Shortly after Yves Peters joined Typophile’s [now defunct] Type Identification Board in 2002, he noticed that there was a real demand from people who wanted to know which typefaces were used on film posters. This inspired him to start writing ScreenFonts, regular reviews of film posters with a focus on the typefaces used in the designs. Originally published on the FontShop BeNeLux blog Unzipped, ScreenFonts was ported to The FontFeed in 2008 when Peters became its editor-in-chief. ScreenFonts quickly became one of the most popular series on the international design and typography blog; now, its latest incarnation will find a permanent home on Type Network.
As Peters became more and more acquainted with the world of film posters through his review series, he started noticing things about the genre, picking up trends and distinguishing specific (typo)graphic tricks. As he further explored the medium, Peters discovered how film posters use their own visual shortcuts as a way to communicate more efficiently with the intended audience. This codified language is not only limited to images and color schemes, but also applied to type styles that identify film genres.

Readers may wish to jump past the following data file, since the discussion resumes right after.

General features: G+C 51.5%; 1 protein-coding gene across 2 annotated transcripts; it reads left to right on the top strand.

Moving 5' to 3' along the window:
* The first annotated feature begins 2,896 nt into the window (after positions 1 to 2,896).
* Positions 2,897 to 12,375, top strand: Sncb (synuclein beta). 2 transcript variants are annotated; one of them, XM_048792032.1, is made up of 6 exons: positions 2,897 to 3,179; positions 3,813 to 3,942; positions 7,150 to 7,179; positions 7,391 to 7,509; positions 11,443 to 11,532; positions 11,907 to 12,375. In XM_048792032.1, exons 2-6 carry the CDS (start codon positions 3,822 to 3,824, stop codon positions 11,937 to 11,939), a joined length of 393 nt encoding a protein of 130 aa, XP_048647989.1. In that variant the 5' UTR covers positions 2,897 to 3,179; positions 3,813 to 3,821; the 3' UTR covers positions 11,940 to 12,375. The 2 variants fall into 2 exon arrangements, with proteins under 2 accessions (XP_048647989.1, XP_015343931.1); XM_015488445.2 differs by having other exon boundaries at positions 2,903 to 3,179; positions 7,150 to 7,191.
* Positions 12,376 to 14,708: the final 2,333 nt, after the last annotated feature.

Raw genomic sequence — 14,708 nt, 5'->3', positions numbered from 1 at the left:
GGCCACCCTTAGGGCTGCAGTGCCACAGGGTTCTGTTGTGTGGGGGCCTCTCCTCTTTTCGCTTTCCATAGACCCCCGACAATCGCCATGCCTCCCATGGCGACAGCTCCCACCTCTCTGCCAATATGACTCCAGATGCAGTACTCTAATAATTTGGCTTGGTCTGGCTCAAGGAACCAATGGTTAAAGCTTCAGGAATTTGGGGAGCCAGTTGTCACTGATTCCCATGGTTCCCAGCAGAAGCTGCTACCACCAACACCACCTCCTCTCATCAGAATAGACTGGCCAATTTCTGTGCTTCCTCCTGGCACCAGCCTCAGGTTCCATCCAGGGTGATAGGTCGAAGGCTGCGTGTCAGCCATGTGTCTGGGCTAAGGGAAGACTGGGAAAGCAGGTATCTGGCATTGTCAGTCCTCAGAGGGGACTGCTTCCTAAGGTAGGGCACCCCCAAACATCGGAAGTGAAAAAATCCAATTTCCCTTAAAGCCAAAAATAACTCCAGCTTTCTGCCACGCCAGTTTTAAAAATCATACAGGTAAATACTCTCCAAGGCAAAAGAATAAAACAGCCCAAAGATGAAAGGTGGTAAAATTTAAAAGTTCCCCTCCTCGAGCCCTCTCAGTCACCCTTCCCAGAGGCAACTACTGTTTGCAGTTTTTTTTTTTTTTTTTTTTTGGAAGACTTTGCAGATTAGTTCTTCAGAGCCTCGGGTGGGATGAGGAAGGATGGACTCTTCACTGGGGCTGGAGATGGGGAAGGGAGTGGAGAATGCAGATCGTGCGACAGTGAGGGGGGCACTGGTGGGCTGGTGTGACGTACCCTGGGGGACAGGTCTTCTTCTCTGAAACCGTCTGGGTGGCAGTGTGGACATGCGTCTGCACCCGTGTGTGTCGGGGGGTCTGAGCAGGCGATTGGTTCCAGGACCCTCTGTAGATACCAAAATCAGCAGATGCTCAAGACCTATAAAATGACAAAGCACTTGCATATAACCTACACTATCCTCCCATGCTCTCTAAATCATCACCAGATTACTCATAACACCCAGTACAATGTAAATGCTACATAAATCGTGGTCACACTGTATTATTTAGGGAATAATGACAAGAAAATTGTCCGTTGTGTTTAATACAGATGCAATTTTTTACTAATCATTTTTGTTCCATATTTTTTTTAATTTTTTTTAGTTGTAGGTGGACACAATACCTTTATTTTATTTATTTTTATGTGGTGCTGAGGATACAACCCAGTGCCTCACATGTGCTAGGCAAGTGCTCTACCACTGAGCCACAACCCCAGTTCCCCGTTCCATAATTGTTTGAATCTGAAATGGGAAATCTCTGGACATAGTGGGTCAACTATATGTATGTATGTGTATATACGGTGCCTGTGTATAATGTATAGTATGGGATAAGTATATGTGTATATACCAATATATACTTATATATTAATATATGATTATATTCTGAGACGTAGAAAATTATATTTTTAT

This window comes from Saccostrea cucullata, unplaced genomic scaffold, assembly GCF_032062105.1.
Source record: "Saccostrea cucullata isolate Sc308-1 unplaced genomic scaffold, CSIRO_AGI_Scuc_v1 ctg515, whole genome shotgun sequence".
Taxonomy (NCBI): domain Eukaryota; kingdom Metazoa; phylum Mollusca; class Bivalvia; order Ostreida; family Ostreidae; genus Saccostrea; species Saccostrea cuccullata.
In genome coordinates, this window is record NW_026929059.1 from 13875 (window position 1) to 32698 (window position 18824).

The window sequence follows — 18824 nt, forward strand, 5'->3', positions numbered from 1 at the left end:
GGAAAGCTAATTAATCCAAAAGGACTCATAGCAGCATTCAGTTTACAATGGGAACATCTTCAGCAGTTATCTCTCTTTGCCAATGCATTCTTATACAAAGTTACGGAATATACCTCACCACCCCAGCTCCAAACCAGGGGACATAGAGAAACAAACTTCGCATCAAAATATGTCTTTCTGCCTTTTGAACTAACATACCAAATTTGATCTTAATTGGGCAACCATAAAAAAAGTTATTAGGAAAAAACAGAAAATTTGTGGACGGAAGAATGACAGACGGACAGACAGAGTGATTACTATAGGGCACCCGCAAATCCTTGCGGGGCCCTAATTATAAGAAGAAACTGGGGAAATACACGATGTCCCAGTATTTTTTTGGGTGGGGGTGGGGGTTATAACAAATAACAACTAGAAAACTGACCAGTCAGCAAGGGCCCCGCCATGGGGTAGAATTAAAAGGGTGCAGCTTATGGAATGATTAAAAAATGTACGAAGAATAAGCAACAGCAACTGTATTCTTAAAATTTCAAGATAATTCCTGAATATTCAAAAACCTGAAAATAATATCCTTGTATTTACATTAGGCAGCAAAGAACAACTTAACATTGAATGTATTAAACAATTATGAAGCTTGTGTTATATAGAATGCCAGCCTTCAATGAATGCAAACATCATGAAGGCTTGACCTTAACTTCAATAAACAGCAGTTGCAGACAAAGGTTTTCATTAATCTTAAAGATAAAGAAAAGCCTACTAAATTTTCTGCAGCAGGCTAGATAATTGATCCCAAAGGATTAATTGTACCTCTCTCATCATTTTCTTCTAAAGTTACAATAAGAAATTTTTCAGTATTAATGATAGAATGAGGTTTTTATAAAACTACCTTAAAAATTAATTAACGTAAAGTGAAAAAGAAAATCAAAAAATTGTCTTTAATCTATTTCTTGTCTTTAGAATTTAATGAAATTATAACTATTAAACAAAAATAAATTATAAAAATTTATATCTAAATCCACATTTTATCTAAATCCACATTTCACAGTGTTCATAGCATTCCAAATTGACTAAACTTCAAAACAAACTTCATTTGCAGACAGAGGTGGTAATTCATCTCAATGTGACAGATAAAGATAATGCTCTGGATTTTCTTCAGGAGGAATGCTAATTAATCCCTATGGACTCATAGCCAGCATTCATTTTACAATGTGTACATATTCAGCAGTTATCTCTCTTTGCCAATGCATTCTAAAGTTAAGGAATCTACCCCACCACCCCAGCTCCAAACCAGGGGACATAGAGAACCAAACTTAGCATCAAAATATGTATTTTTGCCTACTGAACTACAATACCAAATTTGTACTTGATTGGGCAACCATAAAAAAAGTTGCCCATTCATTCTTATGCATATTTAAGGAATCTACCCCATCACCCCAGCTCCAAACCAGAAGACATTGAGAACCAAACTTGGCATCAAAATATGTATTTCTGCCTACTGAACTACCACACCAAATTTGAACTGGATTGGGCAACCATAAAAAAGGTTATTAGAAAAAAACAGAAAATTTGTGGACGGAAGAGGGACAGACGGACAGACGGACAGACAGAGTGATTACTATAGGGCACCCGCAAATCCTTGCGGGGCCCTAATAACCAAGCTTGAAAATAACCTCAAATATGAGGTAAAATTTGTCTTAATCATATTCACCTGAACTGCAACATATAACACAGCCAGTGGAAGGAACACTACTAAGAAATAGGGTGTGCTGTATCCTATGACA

However, one typeface defies all categories—Trajan. Soon after its appearance on the font market more than twenty years ago, the Adobe Original was embraced by Hollywood. Now it seems to grace more movie posters than any other typeface. Its stately and classic character shapes have made it the go-to choice for Oscar-worthy material. After hearing one too many times that Trajan was the “movie poster font” without any evidence to back up this claim, Peters went on an epic journey (pardon the pun) to investigate whether or not Trajan truly was the most-used typeface in the history of cinema posters, and if it really did help films “win Oscars.”
On this fascinating journey into pop culture and popcorn, you’ll learn how letters tell us much more than simply the words they spell out; how we subconsciously translate images, colors, and letterforms into moods and concepts; which typeface styles identify specific film genres; and much more. The story of this investigation will not only make you discover hidden facets of typography, but most of all, as Peters says at the beginning of his presentation: “I will tell you very little that you don’t already know; you simply just don’t realize it yet.”
Join Peters tomorrow, Thursday, November 3, at 4:15 pm Pacific at Adobe Max in Room 5AB for The Secret Language of Movie Posters.